At the core of this thesis, I examine the difficulties of giving an account of oneself in modern associational life. By integrating the theory and political activism of both Edward Said and Hannah Arendt, I follow the Zionist response to European antisemitism and the Palestinian responses to Jewish settler colonialism. Both parties struggle against their ambiguous presence within local and regional hegemonic social taxonomy, and within the world order. Contemporarily, this struggle takes place in the protracted conflict between Israeli and local Arab groups, which has been managed through violence and objectification, as opposed to allowing the dynamism and reconfiguration of political subjectivities. In their later writings, Arendt and Said respond to the violence and resentment that arises from the form of the nation-state by prescribing, and arguably practicing, an understanding of politics where the “other” is constitutive of the “self.” By seeing this relation of alternity as the contemporary heir to diasporic Judaism and Jewish cosmopolitanism, I argue that this project holds the historical traction to reinvigorate the future beyond static and growing violence and dispossession.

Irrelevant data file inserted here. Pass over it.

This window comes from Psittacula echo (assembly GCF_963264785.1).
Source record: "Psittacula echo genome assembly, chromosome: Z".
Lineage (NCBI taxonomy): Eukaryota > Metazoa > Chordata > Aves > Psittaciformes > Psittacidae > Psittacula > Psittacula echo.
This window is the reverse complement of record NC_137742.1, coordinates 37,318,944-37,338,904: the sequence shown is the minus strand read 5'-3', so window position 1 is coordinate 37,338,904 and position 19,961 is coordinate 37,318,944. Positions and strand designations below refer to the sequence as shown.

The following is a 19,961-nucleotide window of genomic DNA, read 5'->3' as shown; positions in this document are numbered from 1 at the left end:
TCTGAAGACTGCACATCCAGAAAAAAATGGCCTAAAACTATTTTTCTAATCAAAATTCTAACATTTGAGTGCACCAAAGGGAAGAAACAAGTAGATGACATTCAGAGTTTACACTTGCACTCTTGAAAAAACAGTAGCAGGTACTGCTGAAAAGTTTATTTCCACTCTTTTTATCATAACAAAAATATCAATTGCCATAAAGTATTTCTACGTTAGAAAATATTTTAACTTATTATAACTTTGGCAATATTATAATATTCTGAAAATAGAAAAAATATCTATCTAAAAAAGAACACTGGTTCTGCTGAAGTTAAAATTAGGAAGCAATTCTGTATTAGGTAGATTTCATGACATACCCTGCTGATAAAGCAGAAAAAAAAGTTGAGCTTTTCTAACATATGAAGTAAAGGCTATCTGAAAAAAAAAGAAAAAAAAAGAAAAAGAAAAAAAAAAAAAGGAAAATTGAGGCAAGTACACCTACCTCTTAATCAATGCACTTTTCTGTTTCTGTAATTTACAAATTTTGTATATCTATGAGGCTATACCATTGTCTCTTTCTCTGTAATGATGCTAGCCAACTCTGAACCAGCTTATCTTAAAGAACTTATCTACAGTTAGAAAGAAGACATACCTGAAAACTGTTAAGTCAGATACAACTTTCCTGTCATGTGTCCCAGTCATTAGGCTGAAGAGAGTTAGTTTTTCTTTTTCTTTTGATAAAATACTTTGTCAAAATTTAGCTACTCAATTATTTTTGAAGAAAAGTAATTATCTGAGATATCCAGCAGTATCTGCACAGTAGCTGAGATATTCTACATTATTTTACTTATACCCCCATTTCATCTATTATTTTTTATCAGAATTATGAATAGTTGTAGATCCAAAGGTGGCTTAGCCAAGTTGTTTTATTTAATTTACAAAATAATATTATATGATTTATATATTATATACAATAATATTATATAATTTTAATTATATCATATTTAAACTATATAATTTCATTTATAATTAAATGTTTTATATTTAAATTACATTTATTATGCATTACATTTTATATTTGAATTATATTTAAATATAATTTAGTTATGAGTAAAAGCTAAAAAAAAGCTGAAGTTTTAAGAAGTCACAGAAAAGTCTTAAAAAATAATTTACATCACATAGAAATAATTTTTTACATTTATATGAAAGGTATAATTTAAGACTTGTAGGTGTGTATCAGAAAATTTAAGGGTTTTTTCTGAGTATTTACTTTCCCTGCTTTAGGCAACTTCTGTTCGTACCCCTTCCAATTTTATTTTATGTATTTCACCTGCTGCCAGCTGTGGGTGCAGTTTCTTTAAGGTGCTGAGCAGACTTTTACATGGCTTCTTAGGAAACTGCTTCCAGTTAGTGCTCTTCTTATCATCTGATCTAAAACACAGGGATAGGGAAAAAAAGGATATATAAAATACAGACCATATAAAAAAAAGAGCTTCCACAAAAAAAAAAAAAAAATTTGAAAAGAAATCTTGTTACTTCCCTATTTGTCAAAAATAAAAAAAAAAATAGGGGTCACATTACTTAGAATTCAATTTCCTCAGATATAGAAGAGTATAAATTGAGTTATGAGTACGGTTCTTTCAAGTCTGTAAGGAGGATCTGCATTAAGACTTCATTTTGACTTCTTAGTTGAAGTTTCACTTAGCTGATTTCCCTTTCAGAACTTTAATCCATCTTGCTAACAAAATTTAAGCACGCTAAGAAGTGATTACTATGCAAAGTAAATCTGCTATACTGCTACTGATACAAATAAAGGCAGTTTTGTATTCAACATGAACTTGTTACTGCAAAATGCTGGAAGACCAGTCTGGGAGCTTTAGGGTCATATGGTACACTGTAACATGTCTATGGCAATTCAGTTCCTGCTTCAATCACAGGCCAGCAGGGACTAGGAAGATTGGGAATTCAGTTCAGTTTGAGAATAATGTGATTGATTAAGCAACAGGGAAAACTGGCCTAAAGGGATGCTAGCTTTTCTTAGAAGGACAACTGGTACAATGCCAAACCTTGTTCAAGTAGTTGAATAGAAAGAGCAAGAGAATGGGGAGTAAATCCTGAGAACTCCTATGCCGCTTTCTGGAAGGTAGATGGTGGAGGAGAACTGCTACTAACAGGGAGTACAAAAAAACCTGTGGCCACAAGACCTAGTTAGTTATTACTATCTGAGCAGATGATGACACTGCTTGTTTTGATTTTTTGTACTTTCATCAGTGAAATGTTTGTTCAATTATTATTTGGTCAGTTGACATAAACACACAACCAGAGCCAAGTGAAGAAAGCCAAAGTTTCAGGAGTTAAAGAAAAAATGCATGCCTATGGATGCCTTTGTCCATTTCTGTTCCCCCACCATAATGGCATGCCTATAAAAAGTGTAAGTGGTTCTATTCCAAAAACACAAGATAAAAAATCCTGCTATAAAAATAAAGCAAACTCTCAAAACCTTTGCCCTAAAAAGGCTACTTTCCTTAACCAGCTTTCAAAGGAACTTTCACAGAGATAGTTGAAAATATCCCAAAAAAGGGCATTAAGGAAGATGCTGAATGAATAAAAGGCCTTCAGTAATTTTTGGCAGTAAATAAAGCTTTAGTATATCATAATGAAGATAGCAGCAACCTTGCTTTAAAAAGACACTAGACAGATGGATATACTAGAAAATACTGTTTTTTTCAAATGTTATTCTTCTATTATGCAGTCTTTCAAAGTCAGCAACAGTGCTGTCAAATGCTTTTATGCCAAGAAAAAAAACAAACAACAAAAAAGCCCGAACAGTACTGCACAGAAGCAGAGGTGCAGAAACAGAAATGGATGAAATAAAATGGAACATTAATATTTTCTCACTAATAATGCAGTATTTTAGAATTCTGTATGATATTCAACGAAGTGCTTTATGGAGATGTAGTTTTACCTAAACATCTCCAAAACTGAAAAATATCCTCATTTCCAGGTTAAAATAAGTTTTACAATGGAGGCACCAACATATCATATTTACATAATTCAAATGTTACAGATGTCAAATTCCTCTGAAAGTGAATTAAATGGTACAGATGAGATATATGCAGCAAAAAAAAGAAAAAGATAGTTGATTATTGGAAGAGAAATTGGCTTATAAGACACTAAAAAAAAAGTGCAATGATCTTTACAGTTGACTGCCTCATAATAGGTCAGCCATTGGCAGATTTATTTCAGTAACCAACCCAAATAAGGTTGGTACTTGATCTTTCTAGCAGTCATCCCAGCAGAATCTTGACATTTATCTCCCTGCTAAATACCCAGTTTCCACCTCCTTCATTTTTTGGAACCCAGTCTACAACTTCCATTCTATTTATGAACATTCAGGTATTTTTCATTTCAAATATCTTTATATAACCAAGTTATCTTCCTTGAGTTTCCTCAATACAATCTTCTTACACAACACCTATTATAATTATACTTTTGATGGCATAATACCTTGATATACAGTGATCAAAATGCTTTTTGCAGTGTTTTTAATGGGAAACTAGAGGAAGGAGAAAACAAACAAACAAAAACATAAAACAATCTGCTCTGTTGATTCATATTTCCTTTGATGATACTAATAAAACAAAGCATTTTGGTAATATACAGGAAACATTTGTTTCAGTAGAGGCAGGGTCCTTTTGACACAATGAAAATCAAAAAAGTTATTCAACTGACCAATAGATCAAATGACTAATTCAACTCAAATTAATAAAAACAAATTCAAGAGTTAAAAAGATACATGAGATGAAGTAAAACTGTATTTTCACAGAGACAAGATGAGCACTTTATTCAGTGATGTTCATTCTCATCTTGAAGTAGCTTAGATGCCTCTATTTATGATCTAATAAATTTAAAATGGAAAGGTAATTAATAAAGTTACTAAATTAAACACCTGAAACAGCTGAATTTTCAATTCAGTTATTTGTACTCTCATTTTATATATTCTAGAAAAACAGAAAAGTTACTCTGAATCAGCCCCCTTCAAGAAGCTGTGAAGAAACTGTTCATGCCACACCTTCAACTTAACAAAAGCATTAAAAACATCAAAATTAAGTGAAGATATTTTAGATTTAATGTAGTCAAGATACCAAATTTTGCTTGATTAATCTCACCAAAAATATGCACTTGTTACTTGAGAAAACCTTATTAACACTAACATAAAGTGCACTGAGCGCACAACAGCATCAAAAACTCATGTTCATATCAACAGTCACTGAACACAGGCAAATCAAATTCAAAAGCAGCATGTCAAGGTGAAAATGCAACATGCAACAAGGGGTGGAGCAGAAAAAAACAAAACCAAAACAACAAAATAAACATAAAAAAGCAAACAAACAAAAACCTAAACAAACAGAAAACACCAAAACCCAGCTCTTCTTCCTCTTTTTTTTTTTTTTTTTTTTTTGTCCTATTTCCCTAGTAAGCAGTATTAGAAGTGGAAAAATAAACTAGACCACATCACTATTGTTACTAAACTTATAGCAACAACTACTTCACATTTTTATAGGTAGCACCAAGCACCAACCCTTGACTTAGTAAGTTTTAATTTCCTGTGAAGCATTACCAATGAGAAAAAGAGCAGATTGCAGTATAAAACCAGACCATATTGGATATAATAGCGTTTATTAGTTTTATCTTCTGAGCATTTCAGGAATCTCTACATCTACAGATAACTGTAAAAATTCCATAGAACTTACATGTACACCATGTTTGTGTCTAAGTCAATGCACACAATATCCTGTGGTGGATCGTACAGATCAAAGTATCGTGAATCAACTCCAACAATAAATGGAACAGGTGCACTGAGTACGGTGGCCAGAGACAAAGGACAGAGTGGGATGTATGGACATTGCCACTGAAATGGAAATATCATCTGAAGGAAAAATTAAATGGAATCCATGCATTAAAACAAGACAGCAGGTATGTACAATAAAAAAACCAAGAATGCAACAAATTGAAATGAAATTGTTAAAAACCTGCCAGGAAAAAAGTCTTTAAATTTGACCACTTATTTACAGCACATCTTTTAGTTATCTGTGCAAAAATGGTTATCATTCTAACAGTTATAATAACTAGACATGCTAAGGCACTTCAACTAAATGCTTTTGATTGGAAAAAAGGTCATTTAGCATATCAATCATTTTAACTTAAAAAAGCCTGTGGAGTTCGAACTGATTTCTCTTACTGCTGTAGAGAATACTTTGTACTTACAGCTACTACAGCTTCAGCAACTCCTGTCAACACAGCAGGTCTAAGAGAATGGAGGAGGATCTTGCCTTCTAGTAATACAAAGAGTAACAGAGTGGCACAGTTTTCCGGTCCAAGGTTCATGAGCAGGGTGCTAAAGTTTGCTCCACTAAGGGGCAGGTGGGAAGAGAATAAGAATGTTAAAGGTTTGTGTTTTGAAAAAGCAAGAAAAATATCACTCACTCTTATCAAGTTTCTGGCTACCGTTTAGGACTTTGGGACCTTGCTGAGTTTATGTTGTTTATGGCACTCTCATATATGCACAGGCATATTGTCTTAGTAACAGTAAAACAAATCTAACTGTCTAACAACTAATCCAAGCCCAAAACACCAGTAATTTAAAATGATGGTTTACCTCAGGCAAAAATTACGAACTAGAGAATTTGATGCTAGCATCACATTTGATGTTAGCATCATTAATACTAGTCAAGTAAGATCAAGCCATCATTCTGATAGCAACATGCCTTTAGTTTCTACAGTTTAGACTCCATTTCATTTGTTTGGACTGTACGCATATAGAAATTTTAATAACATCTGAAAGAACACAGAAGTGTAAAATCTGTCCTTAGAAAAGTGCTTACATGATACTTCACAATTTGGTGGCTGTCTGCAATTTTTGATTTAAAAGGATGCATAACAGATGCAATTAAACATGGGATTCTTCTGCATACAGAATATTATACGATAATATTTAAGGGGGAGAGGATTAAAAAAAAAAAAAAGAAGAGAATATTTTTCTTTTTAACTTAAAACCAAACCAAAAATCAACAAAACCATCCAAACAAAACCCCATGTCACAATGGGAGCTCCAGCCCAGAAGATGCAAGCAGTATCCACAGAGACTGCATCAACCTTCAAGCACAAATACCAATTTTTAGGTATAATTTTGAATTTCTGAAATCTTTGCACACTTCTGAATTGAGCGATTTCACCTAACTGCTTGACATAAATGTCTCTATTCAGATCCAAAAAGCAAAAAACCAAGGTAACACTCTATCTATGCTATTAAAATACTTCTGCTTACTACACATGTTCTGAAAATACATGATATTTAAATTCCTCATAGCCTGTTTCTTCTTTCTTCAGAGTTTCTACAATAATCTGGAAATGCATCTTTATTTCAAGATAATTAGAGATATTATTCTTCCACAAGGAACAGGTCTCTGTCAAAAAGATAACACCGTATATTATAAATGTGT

Bessen, Jacob A. and Bessen, Jacob, "Narrative and Belonging: The Politics of Ambiguity, The Jewish State, and the Thought of Edward Said and Hannah Arendt" (2017). International Studies Honors Projects. 23.
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